How Electronic Arts’ greed killed in-game lootboxes in the Netherlands (for a time).

If you own a smart-device, chances are that you downloaded a free to play (F2P) game at least once. However, you might have quickly realized that this game locks your progression after a few hours playing it. Or that ads interrupt the flow of gameplay too often for your liking. Thankfully, the game is telling you, possibly in a bright and shiny fashion, that you could get rid of these limitations by paying with real world currency. Imagine that Fortnite skin you saw, you could have the same!

Sameboat, CC BY-SA 4.0, via Wikimedia Commons

In-game transactions have become a familiar sight in today’s F2P games. And in a way, it makes sense, does it not? The game is free to download, it is only fair that the developer tries to make a living off their hard work. 

I will not be explaining the “tricks” used by companies to get you to invest real money in their game, or how they design their in-game market. But I can not recommend enough this highly educative, and terrifying, conference by Tribeflame CEO Torulf Jernström, where he describes thoroughly how to design an addictive and lucrative F2P games. Honestly, this video is a gold mine of teaching as well as a nightmare.

“The tricks on how to monetize a game well” – Torulf Jernström

Back to EA’s case and why it is linked to in-game monetization:

Electronic Arts, Inc.; Electronic Arts Digital Illusions Creative Entertainment AB, Public domain, via Wikimedia Commons

In November 2017, Electronic Arts, one of the biggest and wealthiest game company there is, released Star Wars Battlefront 2 (SW:B2). You might not have played this game, but I am sure you know about Star Wars, one of the most popular franchise there is today. To contextualize a bit more: this game is a multiplayer first-person shooter set in the Star Wars universe, where you partake in 32vs32 players fights, using the legendary weapons and characters of the franchise. 

It is a game of the AAA (triple A) category, meaning it has a high production value, and a ‘premium’ selling price starting at $60. 

With such a price, players expect a game with a lot of content, good gameplay and a fun progression. 

However, there was a catch: a lot of content, playable characters (e.g., Darth Vader!) and special powers were locked behind a heavy and tedious grind. This means that in order to unlock all the content, players had to play many hours in order to acquire enough in-game currency to unlock everything. This grind was not here by mistake. In fact, it was designed to frustrate people enough, that they would consider using the in-game shop. There, they would be able to buy lootboxes and, maybe, obtain the character or skill they wanted to play with.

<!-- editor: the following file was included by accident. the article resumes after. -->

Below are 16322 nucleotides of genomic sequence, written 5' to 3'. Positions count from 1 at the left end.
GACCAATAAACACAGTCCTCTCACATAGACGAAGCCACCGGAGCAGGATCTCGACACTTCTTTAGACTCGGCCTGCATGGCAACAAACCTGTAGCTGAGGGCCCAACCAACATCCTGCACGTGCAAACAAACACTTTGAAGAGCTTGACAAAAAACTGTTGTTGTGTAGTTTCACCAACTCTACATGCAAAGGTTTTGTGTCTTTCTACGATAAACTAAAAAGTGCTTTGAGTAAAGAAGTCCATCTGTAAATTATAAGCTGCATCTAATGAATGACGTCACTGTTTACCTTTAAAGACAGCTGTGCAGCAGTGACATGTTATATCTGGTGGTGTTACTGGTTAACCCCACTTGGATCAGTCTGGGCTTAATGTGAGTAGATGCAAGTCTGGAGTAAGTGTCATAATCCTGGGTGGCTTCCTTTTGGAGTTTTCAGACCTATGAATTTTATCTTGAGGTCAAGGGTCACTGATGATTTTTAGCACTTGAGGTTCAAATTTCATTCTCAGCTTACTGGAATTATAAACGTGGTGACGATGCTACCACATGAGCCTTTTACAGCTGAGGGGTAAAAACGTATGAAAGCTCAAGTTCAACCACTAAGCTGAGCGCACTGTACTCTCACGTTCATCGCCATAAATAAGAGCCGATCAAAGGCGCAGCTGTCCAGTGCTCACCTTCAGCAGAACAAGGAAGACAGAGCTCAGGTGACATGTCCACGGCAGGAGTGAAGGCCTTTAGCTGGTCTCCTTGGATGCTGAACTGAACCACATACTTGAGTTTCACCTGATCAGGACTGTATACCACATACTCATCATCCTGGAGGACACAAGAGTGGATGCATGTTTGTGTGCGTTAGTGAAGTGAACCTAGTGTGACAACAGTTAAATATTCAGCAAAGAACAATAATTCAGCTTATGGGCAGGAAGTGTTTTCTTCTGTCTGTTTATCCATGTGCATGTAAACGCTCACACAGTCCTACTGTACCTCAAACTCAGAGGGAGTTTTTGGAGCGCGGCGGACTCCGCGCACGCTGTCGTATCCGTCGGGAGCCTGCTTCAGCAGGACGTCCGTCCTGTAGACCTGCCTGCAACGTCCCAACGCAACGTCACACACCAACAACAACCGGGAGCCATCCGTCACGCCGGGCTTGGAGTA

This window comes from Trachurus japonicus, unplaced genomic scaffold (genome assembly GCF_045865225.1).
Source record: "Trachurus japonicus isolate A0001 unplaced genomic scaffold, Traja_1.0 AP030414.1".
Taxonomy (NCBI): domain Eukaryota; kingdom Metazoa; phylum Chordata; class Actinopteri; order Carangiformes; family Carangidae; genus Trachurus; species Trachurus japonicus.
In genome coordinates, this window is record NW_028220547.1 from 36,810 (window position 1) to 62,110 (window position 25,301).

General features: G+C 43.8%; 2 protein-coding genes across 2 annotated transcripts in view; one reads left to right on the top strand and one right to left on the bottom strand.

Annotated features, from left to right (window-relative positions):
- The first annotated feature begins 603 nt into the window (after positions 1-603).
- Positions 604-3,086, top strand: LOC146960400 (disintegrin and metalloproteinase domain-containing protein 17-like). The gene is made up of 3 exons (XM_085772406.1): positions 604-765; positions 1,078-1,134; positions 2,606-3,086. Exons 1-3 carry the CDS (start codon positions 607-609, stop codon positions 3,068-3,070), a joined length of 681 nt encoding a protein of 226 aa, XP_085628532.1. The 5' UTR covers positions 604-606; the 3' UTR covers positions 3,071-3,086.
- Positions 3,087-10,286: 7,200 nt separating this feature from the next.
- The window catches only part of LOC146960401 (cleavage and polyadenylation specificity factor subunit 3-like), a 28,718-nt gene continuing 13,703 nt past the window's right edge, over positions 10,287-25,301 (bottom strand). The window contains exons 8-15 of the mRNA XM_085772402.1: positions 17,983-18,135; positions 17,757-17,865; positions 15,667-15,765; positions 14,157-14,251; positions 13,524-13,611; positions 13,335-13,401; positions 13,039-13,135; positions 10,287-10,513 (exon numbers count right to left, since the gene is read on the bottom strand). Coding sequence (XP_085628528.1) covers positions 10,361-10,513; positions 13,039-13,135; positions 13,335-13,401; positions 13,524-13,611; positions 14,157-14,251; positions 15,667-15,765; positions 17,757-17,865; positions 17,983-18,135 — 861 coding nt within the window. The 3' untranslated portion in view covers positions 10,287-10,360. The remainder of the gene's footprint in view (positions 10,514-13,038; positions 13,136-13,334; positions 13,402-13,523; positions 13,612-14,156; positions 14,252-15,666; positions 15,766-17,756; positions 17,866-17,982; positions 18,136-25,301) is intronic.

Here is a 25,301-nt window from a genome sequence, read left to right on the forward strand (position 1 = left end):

Screenshot of lootbox by Alex Co,

And here came the outrage: for many players, the fact that a full-price game was forcing you to pay extra in order to get access to the full experience was too much. Especially when the aforementioned lootboxes were a glamorized gambling game: you did not know what you were buying, nor what the odds of obtaining your dream character were. This greediness by EA was not new, but pushed things so far that it made the headlines of many media outlets at the time.

In the Netherlands, the Dutch gaming authority (Kannsspelautoriteit) was not happy with the situation. Adding fuel to the fire, these lootboxes were described as a form of hidden gambling by players and consumer rights advocates. And sadly for EA, gambling is something that is heavily regulated. Having their entertainment product falling under gambling laws was definitely not what they were aiming for. 

In 2019, a report by James Close & Joanne Lloyd, titled “Lifting the Lid on Loot-Boxes: Chance-Based Purchases in Video Games and the Convergence of Gaming and Gambling“ drew a very critical look on this practice and the ways it affects players, especially younger ones.

This PR and ethical/legal drama, finally fell into the hands of a Dutch court in Den Haag. SW:B2 as well as FIFA 19, the popular and annual football game published by EA, would fall under their microscope. And the decision of the court would not go in EA’s favor. You can find it in full, here.

Thomas Sanders explains in his blog entry “Understanding the Dutch ‘lootbox’ judgment: Are all lootboxes now illegal in the Netherlands?”, that the court found that EA’s practices could be considered ‘gaming’ as in: providing games of chance (usually called ‘gambling’ by the public).

The aftermath of that decision was catastrophic for EA, but also for other companies operating with similar business models. Some of them even decided to no publish their games on the Dutch market, because they did not wish to remove their lootboxes mechanics.

Today, the court decision has been overturned and EA did not have to pay any fine. However, this whole debacle would force them to remove the ‘surprise’ mechanic of SW:B2 (this is how they were describing their greedy system) and limit the features of their games releasing in the Dutch and Belgian market.

The pressure is on.

On a final note, this entire case did not end with the successful appeal by EA. Yes, they are still able to implement rather shady monetizing methods, but the Dutch government will soon be examining a law that could make in-game lootboxes be considered gambling once and for all.

This is how EA’s greed, despite everything they wished for, gave a big boost to consumer right’s advocates and might be the end for chance-based lootboxes!